In social media, you are either evolving or going backwards. It’s an industry that literally changes every day, sometimes multiple times per day. Not only do you need to keep up with the latest updates to algorithms or UIs, but you also need to keep tabs on the changing trends for each platform. Along with that, a great social strategist is also someone who constantly has their pulse on current events—because one sudden and unpredictable event in the world of politics, celebrity gossip or fashion can instantly impact user behavior on social platforms, throwing your entire strategy or marketing plan into a tailspin (that is when my left brain really shines).

So yes, from that perspective my business always is, and always will be, changing and evolving. As platforms disappear and new ones rise, I have to learn new software, how to produce high-quality content for it and how to engage with audiences on it.

As far as my team or business model, I have one assistant who works remotely, and currently I plan to remain mostly a one-woman-shop. I think it’s easy for people working in creative industries to feel like success means having a “studio space” or having an entire team working underneath you. But I’ve dipped my toes into that world—I could have justified studio space years ago, and I’ve had employees and freelancers working underneath me. I realized pretty quickly during that test-run that I really put value on working from home, on having flexibility, on being able to work from anywhere, and not having the stress of being responsible for other people. For me, success looks like what I have: a job I love, clients that I really value and have gotten to work with for years, and usually a dog in my lap while I work at the computer.

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How do you balance work and creativity in your own life? And how do you balance organization and creativity, which so often requires permission to make mistakes?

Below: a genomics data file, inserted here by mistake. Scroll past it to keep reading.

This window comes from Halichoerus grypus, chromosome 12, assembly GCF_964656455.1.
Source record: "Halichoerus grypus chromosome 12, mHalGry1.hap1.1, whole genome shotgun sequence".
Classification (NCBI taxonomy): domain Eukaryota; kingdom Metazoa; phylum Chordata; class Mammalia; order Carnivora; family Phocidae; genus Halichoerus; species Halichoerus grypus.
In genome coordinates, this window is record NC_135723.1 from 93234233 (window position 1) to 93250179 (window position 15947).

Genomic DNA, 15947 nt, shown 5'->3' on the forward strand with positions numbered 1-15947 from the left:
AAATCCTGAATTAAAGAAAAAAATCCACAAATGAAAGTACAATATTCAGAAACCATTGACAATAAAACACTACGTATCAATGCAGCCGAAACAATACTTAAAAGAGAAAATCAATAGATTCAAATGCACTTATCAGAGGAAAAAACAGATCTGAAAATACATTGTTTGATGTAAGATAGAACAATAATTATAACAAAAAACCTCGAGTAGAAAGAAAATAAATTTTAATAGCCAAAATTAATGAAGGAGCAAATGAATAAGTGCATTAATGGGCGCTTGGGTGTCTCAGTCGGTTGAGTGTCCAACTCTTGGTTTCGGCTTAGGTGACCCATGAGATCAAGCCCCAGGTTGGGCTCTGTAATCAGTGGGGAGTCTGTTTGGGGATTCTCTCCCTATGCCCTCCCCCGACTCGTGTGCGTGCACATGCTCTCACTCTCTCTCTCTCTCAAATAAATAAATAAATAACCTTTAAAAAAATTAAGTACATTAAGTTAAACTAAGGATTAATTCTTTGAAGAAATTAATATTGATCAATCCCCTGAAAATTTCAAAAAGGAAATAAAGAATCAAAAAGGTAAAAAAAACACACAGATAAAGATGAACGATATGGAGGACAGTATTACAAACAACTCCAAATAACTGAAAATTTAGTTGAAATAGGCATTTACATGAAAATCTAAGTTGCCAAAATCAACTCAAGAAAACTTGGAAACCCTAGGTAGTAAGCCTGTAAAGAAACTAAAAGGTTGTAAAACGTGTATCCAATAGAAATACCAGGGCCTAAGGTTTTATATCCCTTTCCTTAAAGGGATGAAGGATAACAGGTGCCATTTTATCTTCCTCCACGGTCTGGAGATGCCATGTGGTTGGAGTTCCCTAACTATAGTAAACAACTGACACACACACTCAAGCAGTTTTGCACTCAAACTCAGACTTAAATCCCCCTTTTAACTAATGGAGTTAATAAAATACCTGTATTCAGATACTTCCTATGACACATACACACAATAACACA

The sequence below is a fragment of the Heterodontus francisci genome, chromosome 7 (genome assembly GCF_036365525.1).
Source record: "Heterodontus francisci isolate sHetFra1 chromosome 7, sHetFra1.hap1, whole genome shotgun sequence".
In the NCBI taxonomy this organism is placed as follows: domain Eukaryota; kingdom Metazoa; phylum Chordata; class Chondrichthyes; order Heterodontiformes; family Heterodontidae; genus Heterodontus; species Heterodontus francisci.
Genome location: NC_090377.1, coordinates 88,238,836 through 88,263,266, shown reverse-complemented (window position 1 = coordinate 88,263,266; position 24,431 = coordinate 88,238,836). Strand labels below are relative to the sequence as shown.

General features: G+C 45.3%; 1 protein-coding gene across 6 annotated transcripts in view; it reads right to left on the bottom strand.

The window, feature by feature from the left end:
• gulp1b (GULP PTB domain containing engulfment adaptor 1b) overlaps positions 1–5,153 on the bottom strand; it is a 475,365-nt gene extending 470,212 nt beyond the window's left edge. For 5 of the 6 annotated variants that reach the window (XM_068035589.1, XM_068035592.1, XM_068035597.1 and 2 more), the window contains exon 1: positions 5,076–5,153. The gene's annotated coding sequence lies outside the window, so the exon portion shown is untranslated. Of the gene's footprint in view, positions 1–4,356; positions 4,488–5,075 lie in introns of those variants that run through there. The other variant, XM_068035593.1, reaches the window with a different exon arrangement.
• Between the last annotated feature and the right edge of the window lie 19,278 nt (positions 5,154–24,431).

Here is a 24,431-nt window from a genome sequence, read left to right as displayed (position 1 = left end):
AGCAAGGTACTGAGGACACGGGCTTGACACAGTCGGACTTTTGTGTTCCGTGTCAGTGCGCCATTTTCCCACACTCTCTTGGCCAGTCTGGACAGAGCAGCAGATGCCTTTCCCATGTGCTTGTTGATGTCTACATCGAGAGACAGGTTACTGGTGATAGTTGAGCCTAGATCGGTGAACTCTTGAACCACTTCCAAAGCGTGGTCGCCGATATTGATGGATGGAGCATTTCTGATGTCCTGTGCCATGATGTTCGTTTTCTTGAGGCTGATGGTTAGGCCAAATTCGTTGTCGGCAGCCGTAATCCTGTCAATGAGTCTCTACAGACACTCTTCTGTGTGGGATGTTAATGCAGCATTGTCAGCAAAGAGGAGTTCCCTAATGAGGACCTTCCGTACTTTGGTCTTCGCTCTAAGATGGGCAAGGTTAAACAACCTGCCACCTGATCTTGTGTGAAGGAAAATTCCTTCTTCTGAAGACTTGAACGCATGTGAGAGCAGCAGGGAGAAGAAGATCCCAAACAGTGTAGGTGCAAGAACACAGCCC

I love this question because it really puts a spotlight on one of the strangest things about me: I don’t fit into the typical description of either a left- or right-brained person. While my work requires a lot of creativity—photo shoots, photo editing, writing captions, putting together marketing campaigns, writing and formatting long blog posts—my brain works in a very organized and systematic way. I guess I can best describe my days as very organized creativity.

I feel fortunate that the work I get to do every day is creative—whether I’m doing graphic design, photography or writing, those are all creative outlets for me.

Your products and social media posts aim to inspire people to boost their productivity and bring more beauty, creativity and positivity into their lives. What are some things that inspire you?
I’m very inspired by volunteering. I suppose this is because I put so much value on time, and I am someone who is—unfortunately—always watching the clock and using my time as efficiently as I can. That said, I have always made time to volunteer, and I am really inspired by other people who do the same.

I’m also inspired by great books—I read a lot. And by spending time outdoors. Give me a 20-mile bike ride, or a few hours in a canoe, and I am a very happy girl.

All images courtesy of Thyme is Honey.